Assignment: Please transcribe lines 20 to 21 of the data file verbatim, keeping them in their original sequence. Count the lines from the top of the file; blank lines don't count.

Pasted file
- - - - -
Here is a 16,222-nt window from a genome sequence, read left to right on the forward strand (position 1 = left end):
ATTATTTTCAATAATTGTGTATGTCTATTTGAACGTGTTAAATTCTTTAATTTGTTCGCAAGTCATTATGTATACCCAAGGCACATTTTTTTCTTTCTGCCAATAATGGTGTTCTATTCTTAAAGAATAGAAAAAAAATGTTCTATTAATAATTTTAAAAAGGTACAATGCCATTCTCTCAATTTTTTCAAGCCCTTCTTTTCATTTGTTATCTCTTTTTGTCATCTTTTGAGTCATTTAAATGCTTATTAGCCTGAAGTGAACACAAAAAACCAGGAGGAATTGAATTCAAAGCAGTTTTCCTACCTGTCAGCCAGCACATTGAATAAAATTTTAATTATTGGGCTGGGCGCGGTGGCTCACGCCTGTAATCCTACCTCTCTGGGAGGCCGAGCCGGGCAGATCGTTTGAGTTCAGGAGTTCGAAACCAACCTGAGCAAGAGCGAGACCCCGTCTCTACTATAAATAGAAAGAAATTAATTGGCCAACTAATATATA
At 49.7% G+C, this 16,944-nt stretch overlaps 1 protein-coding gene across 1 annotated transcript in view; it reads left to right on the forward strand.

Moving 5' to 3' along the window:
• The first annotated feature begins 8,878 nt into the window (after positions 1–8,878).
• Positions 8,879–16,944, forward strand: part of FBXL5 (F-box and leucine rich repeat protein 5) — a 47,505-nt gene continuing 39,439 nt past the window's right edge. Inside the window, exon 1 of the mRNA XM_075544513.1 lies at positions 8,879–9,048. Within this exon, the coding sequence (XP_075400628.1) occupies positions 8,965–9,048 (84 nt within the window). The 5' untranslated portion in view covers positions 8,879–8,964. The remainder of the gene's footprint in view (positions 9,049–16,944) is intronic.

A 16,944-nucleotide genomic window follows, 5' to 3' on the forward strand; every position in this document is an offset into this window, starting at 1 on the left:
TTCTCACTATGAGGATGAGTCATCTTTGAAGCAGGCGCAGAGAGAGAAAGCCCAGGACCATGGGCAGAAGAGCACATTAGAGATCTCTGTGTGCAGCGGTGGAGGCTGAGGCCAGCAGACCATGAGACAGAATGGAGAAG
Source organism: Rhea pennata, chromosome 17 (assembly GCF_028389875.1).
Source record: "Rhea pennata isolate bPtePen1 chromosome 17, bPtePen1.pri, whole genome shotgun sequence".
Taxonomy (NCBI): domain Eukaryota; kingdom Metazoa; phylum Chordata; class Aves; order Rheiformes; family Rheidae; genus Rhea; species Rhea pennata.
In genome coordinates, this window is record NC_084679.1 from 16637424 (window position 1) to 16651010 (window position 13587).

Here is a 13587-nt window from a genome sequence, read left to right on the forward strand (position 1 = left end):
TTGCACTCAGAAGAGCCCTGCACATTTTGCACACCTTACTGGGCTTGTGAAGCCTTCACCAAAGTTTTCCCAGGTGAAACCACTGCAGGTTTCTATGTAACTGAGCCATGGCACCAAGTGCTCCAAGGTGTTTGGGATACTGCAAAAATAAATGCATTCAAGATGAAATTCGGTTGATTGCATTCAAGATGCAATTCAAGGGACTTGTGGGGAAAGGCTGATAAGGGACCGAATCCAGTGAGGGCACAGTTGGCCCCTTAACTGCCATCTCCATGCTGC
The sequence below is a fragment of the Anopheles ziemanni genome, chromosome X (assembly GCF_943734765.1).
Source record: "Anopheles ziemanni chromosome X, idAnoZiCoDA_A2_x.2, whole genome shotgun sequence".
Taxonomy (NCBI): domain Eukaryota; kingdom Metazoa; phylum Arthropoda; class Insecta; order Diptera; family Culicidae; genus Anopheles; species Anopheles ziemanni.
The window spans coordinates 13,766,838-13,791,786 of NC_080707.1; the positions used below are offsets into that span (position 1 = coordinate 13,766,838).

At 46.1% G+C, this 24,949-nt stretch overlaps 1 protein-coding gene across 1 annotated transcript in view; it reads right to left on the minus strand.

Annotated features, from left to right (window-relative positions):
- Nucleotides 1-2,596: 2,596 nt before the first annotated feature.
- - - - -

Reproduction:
Annotated features, from left to right (window-relative positions):
- Nucleotides 1-2,596: 2,596 nt before the first annotated feature.